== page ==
We have derived the X-ray luminosities of a sample of galaxies ingroups, making careful allowance for contaminating intragroup emission.The LX:LB and LX:LFIRrelations of spiral galaxies in groups appear to be indistinguishablefrom those in other environments, however the elliptical galaxies fallinto two distinct classes. The first class is central-dominant groupgalaxies, which are very X-ray luminous and may be the focus of groupcooling flows. All other early-type galaxies in groups belong to thesecond class, which populates an almost constant band ofLX/LB over the range9.8

Where is the neutral atomic gas in Hickson groups?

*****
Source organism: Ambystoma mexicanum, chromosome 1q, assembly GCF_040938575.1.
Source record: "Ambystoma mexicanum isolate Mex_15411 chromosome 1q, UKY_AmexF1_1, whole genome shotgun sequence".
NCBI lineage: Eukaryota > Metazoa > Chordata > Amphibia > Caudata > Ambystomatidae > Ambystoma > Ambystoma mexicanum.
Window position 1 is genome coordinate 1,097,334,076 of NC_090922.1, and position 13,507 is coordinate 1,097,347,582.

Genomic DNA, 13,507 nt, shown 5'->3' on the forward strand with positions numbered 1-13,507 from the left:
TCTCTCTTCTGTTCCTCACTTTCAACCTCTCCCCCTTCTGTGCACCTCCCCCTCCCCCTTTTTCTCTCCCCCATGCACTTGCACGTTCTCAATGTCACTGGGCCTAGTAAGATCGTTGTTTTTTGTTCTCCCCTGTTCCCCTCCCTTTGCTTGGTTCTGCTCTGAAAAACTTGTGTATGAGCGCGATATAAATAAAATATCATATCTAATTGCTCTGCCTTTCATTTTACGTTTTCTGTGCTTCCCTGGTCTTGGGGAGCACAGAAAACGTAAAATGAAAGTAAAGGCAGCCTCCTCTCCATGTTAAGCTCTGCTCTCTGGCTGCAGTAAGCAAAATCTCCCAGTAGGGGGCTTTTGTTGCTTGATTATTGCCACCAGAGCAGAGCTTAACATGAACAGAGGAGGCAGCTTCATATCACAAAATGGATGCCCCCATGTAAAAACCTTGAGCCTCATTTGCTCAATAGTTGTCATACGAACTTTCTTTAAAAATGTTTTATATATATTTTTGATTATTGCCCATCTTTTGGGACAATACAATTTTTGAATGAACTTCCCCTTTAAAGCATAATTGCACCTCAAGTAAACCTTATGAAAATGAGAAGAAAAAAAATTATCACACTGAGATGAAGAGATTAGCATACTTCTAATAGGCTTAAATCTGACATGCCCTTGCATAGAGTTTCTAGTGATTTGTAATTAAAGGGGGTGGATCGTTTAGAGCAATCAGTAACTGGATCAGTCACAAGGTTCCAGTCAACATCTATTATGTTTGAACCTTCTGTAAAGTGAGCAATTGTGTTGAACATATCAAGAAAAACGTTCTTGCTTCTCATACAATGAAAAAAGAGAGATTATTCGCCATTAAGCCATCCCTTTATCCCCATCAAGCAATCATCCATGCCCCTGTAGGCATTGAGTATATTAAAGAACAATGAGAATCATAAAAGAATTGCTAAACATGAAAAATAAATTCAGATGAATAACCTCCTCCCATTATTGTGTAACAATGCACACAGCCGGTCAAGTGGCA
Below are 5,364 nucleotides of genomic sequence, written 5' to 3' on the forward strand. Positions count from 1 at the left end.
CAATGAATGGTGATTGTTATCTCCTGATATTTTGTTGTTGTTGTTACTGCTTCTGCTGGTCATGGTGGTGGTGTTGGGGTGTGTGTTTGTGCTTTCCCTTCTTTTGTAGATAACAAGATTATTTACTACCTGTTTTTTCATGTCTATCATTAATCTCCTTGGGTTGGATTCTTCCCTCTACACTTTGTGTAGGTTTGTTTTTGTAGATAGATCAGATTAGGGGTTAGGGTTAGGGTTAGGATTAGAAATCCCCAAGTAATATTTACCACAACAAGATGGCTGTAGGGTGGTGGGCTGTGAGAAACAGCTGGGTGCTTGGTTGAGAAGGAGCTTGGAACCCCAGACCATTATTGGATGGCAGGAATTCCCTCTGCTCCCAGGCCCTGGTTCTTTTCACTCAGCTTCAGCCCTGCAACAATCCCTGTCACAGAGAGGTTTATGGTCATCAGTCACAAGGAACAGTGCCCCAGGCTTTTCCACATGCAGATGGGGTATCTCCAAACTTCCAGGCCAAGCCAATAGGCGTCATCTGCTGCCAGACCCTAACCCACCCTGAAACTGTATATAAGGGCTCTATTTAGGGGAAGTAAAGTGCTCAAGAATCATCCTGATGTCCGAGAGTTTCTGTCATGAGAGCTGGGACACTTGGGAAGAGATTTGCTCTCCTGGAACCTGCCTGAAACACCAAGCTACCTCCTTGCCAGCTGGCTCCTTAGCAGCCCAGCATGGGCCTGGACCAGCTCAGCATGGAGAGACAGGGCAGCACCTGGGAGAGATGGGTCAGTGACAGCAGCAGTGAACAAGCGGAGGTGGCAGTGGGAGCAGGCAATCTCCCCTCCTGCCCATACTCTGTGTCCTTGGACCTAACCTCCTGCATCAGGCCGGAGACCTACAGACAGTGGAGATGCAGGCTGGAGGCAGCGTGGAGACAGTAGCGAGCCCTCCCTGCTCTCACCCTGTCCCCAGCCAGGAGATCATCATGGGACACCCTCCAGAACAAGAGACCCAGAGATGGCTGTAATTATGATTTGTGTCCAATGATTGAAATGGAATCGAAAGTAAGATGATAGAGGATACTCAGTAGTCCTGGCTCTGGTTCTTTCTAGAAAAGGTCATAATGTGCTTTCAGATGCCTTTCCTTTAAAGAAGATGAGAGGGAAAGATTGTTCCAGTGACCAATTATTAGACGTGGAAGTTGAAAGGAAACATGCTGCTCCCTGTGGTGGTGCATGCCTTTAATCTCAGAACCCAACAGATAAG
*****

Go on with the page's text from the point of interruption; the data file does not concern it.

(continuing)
We have analyzed the total HI contents of 72 Hickson compact groups ofgalaxies (HCGs) and the detailed spatial distributions and kinematics ofHI within a subset of 16 groups using the high angular resolutionobservations obtained with the VLA in order to investigate a possibleevolutionary scenario for these densest systems in the present daygalaxy hierarchy. For the more homogeneous subsample of 48 groups, wefound a mean HI deficiency of Def_HI = 0.40 +/- 0.07, which correspondsto 40% of the expected HI for the optical luminosities and morphologicaltypes of the member galaxies. The individual galaxies show largerdegrees of deficiency than the groups globally, Def_HI = 0.62 +/- 0.09(24% of the expected HI), due in most cases to efficient gas strippingfrom individual galaxies into the group environment visible in the VLAmaps. The degree of deficiency is found to be similar to the centralgalaxies of Virgo and Coma cluster, and Coma I group, in spite of thesignificantly different characteristics (number of galaxies, velocitydispersion) of these environments. It does not seem plausible that asignificant amount of extended HI has been missed by the observations.Hence phase transformation of the atomic gas should explain the HIdeficiency. The groups richer in early type galaxies or more compactwith larger velocity dispersions show a weak tendency to be more HIdeficient. The detection rate of HCGs at X-ray wavelengths is larger forHI deficient groups, although the hot gas distribution and hence itsorigin is only known for a few cases. In the evolutionary scenario wepropose, the amount of detected HI would decrease further withevolution, by continuous tidal stripping and/or heating. The H_2 contentalso tends to be lower than expected for the galaxies in HI deficientgroups, this may suggest that the HI stripping by frequent tidalinteraction breaks the balance between the disruption of molecularclouds by star formation and the replenishment from the ambient HI. Thiswork is partially based on observations made with the VLA operated bythe National Radio Astronomy Observatory, a facility of the NationalScience Foundation operated under cooperative agreement by AssociatedUniversities, Inc., ALFOSC, which is owned by the Instituto deAstrofísica de Andalucía (IAA, CSIC) and operated at theNordic Optical Telescope (NOT) under agreement between IAA and the NBIfAof the Astronomical Observatory of Copenhagen, and 1.5 m telescope ofthe Observatorio de Sierra Nevada, Granada, Spain, which is operated bythe IAA (CSIC).